Two year years ago, Ian Clark, former executive chef at Centro Latin Kitchen in Boulder, opened a nanobrewery in a somewhat curious location: his garage. The spot, however, proved to be a suitable space to launch BRU Handbuilt Ales, which has been growing ever since. In fact, a year ago Clark moved BRU out of his garage and into a space on Arapahoe Avenue on the east side of Boulder, and, in the process, expanded the concept to include a restaurant. He named the place BRU Handbuilt Ales & Eats. Now that another year has passed, Clark is throwing a party on Sunday, June 22, to celebrate two years of BRU and a year of running his restaurant. We recently caught up with Clark to talk about his love of craft beer, the keys to running a successful brewery, and what's next.
5280: What made you want to start a brewery in your garage two years ago?
IC: I actually set out to open BRU Handbuilt Ales & Eats in 2010. I had spent a year looking for money but kept hearing the same answer: "You have plenty of experience running a restaurant but no experience running a brewery." So, in 2011, feeling a bit frustrated by hearing "no" I decided to change my course. I had heard about Tom Horst opening Crystal Springs Brewing Company in his garage so I wrote him and asked a few questions. I saw it as a way to start. I bootstrapped the company and kept my day job as a chef. It was really a lot of work. I had a goal of staying in the garage for one year, then looking for investors again. That's when my in-laws, who were already partners, stepped in and said they believed in the vision. It was a dream come true—especially keeping it a family-owned company.
5280: How did your interest in craft beer begin? Do you remember the first craft beer you fell in love with?
IC: My buddies and I in high school thought we were beer snobs. (I mean, we knew we were going to be, because obviously there is no drinking at that age....) I remember drinking Allagash white and Newcastle brown ale. I loved them both, even back then. I must have been 16 or 17. From there, it was downhill, I couldn't bring myself to drink watery light lagers. I didn't like the taste. And here I am, 18 years later still enjoying the flavor of craft beer.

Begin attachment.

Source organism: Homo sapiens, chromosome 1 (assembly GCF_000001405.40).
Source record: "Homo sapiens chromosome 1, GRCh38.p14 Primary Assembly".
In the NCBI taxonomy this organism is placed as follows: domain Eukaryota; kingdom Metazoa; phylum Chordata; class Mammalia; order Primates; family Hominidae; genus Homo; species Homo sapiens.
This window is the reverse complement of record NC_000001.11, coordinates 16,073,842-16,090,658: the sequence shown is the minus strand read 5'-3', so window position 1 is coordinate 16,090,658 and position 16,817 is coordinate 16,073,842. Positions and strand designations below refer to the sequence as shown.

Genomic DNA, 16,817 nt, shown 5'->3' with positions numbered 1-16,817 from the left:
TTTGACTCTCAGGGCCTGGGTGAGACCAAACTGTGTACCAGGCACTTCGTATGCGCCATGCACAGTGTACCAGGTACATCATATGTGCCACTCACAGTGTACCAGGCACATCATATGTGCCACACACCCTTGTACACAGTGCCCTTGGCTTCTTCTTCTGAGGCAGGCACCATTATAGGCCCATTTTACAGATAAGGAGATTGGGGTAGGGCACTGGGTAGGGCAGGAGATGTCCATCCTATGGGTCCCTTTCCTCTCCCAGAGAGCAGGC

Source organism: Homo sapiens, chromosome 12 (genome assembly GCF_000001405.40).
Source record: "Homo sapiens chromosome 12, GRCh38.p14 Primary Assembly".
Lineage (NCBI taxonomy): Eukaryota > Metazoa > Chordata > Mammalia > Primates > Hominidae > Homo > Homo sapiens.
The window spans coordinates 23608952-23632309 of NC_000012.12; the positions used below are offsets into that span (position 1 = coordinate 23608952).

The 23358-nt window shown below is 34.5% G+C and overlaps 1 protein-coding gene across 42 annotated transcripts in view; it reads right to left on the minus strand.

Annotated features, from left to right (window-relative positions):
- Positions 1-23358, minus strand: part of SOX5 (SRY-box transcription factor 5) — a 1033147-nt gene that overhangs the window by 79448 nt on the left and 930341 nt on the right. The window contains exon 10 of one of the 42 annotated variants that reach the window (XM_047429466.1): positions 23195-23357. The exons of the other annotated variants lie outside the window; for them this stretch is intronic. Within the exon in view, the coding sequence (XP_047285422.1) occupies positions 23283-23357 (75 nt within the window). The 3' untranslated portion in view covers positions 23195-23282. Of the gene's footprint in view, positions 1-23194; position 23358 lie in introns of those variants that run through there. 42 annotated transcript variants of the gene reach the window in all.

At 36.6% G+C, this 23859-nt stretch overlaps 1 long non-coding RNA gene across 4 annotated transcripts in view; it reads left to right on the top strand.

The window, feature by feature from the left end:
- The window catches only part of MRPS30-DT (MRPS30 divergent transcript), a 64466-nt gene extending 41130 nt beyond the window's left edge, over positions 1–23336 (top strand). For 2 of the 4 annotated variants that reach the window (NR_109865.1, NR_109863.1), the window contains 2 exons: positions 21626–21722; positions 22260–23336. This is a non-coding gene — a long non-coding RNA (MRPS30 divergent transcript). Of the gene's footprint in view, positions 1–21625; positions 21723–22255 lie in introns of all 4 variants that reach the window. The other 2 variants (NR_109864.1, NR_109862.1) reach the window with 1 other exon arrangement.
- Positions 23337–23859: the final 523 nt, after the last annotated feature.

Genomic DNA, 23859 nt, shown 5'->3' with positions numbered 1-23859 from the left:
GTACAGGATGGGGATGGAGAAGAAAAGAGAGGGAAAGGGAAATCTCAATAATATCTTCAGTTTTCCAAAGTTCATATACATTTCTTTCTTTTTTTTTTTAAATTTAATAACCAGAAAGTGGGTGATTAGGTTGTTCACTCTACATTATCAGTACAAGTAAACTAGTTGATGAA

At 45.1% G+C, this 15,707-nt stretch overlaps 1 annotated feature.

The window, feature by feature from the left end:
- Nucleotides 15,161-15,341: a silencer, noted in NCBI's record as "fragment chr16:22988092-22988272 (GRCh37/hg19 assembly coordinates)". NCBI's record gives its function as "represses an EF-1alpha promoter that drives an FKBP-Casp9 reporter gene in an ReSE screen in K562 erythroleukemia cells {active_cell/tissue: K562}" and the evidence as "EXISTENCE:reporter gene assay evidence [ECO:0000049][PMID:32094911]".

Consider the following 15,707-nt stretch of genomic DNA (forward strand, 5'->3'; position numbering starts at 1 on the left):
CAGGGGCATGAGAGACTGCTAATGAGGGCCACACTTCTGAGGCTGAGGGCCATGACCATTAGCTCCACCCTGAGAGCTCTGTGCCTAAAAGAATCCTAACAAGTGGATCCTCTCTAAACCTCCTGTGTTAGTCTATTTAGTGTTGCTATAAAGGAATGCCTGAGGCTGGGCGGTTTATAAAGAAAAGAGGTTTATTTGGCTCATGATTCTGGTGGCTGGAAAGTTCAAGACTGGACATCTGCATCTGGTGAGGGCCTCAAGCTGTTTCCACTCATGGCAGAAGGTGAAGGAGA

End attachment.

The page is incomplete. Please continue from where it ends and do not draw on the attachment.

5280: A year into the restaurant, how do spend your time there? Mostly brewing? Cooking? Do you prefer one over the other?
IC: I love them both equally. I have been a chef most of my life so I always feel most at home in a kitchen. I spend more of my time brewing these days because that is where I am most needed. I get in the kitchen about one day a week and for all our beer dinners and special events. There are two very talented chefs in there, Jason Brown and Josh Monopoli, and they execute most of the food. We have kind of a trifecta of chefs going on. Every dish, menu change, and tweak the three of us sit down and talk. It's a pretty cool process—three very different view points on food, which is cool. Every dish has been thought out and discussed in depth. When it launches there is a very clear vision on what it is going to be.
5280: What are the keys to running a successful brewery or brew pub?
IC: I don't think there is any one key element or formula. Every business is different and has its own set of challenges. I would offer a bit of advice, though: Be a jack-of-all trades, it helps out big time. One day you might be building an oven, the next butchering, the next fixing a leaking brewery pump, the next pouring beers or waiting tables. Be flexible.
5280: Do you think it has become easier or more difficult to open a brewery these days with the beer scene booming as it is along the Front Range?
IC: Certainly more difficult. We have, in my opinion, the best beer on the planet here in Colorado. Especially with the diversity of styles and executions of them. Your beer needs to stand out, you are serving it to some of the most educated beer people around. Just because you are small doesn't mean you have a great product. And it is only going to get harder. The breweries on the Front Range (and all of Colorado) are continuing to innovate with their beer. It's a great time to live here if you are a beer geek.
5280: Has the brewery scene in Denver and Boulder hit a saturation point yet? Or do you think there's still room for new breweries?
IC: We certainly have a lot of breweries, but I would say that there is always more room for people making a great product.
5280: What is your process for coming up with a new recipe for a BRU ale?
IC: I think like a chef, which means we do a lot of adjunct brewing. I always like to base it off of what is coming into season. We have our year-round brews, but I mess around with a lot of other styles as well. We keep it fun and enjoy experimenting.
5280: What's next for BRU?
IC: I am a little superstitious, so I don't like to talk about things that aren't set in stone. But, that being said, be on the look out for more Ales & Eats in the future.
—Image courtesy of BRU Handbuilt Ales & Eats